First of a two-part special. Ten volunteers have come together for an extraordinary test. Five are ‘normal’ and the other five have been officially diagnosed as mentally ill. Horizon asks if you can tell who is who, and considers where the line between sanity and madness lies.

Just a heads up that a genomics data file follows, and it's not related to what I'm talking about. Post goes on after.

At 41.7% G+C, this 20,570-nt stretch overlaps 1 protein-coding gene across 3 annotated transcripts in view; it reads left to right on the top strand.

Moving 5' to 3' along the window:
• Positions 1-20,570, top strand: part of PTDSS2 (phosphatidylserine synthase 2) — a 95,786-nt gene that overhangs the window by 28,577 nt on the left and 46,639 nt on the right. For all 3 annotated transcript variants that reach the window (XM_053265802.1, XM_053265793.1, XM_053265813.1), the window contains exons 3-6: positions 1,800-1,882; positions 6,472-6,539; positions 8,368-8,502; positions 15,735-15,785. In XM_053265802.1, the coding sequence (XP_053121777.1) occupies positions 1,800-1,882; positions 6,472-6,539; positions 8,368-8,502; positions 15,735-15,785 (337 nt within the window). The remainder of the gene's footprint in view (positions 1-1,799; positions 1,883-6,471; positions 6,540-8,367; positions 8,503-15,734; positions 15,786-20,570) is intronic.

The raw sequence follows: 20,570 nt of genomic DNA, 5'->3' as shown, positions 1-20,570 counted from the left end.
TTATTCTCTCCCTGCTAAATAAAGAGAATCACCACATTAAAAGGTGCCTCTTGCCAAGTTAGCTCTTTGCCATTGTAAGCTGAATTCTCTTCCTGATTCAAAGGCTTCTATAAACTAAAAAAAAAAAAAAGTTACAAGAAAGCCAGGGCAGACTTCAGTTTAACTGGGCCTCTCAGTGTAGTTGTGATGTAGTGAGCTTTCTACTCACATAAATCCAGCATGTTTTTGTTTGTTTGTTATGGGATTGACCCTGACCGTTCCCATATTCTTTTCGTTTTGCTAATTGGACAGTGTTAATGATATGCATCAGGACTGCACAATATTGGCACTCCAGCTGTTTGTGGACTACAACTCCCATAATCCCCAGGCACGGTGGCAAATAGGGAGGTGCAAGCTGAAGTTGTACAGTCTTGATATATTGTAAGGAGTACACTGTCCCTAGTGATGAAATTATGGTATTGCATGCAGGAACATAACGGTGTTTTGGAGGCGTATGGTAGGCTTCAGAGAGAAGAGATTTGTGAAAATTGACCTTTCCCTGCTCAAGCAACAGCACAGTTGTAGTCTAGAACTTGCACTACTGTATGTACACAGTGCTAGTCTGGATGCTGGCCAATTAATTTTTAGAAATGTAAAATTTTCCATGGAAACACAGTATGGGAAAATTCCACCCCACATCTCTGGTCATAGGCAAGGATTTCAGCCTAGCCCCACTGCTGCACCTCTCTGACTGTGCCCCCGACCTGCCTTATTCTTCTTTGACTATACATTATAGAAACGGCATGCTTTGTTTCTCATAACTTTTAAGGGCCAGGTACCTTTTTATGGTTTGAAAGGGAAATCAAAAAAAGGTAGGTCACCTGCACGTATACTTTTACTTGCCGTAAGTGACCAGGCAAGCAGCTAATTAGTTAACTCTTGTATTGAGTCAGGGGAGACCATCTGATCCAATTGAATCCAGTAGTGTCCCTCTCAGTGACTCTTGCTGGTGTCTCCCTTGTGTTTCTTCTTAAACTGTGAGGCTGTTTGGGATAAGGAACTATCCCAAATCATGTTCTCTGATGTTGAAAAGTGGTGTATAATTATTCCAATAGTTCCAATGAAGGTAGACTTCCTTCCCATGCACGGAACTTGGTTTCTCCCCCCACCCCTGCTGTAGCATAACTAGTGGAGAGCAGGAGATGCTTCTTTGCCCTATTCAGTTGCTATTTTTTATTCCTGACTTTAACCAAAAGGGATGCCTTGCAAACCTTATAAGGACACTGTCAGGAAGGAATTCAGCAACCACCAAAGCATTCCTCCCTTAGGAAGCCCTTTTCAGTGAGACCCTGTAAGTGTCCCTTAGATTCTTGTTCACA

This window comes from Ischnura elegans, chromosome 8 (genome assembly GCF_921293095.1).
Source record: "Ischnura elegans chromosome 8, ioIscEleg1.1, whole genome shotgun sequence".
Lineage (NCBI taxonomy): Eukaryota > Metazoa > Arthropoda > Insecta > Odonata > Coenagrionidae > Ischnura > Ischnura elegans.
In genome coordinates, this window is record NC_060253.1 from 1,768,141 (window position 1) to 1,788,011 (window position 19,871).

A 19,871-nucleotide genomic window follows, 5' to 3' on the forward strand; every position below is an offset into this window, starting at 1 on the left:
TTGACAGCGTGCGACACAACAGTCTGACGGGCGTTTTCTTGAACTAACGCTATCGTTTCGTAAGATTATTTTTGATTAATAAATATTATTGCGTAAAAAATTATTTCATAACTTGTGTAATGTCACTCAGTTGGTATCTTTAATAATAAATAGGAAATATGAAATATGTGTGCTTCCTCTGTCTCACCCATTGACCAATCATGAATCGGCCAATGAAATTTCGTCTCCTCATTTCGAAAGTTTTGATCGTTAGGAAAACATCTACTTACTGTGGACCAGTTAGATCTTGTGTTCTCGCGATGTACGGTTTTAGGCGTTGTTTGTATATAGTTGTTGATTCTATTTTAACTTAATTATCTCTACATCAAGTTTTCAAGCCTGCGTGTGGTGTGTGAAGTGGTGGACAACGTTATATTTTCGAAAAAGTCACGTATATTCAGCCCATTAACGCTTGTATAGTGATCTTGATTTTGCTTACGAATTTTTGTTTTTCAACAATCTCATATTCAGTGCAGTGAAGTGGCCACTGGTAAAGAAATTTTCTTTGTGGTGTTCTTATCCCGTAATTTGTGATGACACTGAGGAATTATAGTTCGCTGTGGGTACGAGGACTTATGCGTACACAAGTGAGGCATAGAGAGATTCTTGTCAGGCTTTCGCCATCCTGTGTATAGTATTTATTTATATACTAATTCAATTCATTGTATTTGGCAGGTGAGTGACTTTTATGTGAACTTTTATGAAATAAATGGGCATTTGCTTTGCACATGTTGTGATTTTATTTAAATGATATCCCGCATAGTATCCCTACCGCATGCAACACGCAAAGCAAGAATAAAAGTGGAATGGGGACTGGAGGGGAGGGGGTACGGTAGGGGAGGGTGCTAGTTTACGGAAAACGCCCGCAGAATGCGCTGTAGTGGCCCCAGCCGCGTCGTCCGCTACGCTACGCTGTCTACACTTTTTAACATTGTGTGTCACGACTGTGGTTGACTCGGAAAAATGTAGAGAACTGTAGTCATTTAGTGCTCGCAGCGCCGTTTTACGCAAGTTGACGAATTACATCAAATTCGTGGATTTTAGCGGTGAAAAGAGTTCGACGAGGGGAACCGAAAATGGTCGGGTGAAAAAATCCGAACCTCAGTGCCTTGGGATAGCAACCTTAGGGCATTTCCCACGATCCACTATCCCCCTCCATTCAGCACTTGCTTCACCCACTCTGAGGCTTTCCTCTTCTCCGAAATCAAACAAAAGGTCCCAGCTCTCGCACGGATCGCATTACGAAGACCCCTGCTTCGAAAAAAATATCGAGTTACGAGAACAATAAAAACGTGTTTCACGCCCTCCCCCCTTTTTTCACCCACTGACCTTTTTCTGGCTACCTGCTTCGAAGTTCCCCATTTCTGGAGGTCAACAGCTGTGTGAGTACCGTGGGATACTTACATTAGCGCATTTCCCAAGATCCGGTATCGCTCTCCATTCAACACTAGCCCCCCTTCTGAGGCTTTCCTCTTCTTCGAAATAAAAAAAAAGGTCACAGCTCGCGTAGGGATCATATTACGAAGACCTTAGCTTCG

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National Institutes of Health-funded researchers discovered that people with disorders traditionally thought to be distinct — autism, ADHD, bipolar disorder, major depression and schizophrenia — were more likely to have suspect genetic variation at the same four chromosomal sites. These included risk versions of two genes that regulate the flow of calcium into cells. Bruce Cuthbert, Ph.D., director of NIMH’s Division of Adult Translational Research, explains the significance of the study findings for diagnosis and treatment of mental illnesses.
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